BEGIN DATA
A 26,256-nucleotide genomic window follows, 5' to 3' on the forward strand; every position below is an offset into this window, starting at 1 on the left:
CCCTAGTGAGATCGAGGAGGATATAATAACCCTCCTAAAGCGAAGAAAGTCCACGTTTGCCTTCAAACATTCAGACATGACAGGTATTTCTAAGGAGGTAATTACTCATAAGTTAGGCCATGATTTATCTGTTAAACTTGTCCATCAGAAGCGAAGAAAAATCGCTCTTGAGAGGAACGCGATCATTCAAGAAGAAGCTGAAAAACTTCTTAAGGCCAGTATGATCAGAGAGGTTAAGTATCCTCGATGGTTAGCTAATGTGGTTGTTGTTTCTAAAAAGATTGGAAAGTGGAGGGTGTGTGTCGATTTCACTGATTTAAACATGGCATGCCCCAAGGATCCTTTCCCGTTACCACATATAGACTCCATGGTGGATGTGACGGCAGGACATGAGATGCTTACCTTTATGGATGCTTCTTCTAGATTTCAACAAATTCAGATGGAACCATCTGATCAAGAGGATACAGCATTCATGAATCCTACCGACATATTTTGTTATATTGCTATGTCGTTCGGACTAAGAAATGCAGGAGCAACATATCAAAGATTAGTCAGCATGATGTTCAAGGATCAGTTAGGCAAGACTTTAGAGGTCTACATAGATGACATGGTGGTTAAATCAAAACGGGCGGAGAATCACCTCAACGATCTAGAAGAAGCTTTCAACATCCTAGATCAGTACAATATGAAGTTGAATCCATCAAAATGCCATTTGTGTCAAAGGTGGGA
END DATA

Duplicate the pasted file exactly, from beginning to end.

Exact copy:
A 26,256-nucleotide genomic window follows, 5' to 3' on the forward strand; every position below is an offset into this window, starting at 1 on the left:
CCCTAGTGAGATCGAGGAGGATATAATAACCCTCCTAAAGCGAAGAAAGTCCACGTTTGCCTTCAAACATTCAGACATGACAGGTATTTCTAAGGAGGTAATTACTCATAAGTTAGGCCATGATTTATCTGTTAAACTTGTCCATCAGAAGCGAAGAAAAATCGCTCTTGAGAGGAACGCGATCATTCAAGAAGAAGCTGAAAAACTTCTTAAGGCCAGTATGATCAGAGAGGTTAAGTATCCTCGATGGTTAGCTAATGTGGTTGTTGTTTCTAAAAAGATTGGAAAGTGGAGGGTGTGTGTCGATTTCACTGATTTAAACATGGCATGCCCCAAGGATCCTTTCCCGTTACCACATATAGACTCCATGGTGGATGTGACGGCAGGACATGAGATGCTTACCTTTATGGATGCTTCTTCTAGATTTCAACAAATTCAGATGGAACCATCTGATCAAGAGGATACAGCATTCATGAATCCTACCGACATATTTTGTTATATTGCTATGTCGTTCGGACTAAGAAATGCAGGAGCAACATATCAAAGATTAGTCAGCATGATGTTCAAGGATCAGTTAGGCAAGACTTTAGAGGTCTACATAGATGACATGGTGGTTAAATCAAAACGGGCGGAGAATCACCTCAACGATCTAGAAGAAGCTTTCAACATCCTAGATCAGTACAATATGAAGTTGAATCCATCAAAATGCCATTTGTGTCAAAGGTGGGA